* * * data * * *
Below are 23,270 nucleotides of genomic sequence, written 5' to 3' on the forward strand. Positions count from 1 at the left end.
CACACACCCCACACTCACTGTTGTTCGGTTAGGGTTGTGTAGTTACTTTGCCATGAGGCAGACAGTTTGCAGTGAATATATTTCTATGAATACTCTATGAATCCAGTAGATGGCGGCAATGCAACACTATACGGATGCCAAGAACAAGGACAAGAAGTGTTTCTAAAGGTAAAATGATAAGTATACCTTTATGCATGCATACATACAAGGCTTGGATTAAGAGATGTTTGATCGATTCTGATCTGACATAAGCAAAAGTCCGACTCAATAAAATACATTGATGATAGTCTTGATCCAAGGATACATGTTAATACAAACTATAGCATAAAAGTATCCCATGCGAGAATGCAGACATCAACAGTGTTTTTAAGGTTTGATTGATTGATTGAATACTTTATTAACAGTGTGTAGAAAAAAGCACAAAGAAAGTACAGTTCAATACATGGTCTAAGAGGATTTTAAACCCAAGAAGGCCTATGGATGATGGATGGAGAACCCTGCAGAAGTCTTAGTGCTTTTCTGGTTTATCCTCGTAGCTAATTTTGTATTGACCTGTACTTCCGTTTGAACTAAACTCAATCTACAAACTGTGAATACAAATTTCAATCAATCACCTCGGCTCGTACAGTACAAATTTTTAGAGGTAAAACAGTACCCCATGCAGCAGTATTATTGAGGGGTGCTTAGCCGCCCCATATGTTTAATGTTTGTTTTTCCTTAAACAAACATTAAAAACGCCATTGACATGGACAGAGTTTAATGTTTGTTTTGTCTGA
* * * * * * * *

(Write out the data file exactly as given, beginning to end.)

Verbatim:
Below are 23,270 nucleotides of genomic sequence, written 5' to 3' on the forward strand. Positions count from 1 at the left end.
CACACACCCCACACTCACTGTTGTTCGGTTAGGGTTGTGTAGTTACTTTGCCATGAGGCAGACAGTTTGCAGTGAATATATTTCTATGAATACTCTATGAATCCAGTAGATGGCGGCAATGCAACACTATACGGATGCCAAGAACAAGGACAAGAAGTGTTTCTAAAGGTAAAATGATAAGTATACCTTTATGCATGCATACATACAAGGCTTGGATTAAGAGATGTTTGATCGATTCTGATCTGACATAAGCAAAAGTCCGACTCAATAAAATACATTGATGATAGTCTTGATCCAAGGATACATGTTAATACAAACTATAGCATAAAAGTATCCCATGCGAGAATGCAGACATCAACAGTGTTTTTAAGGTTTGATTGATTGATTGAATACTTTATTAACAGTGTGTAGAAAAAAGCACAAAGAAAGTACAGTTCAATACATGGTCTAAGAGGATTTTAAACCCAAGAAGGCCTATGGATGATGGATGGAGAACCCTGCAGAAGTCTTAGTGCTTTTCTGGTTTATCCTCGTAGCTAATTTTGTATTGACCTGTACTTCCGTTTGAACTAAACTCAATCTACAAACTGTGAATACAAATTTCAATCAATCACCTCGGCTCGTACAGTACAAATTTTTAGAGGTAAAACAGTACCCCATGCAGCAGTATTATTGAGGGGTGCTTAGCCGCCCCATATGTTTAATGTTTGTTTTTCCTTAAACAAACATTAAAAACGCCATTGACATGGACAGAGTTTAATGTTTGTTTTGTCTGA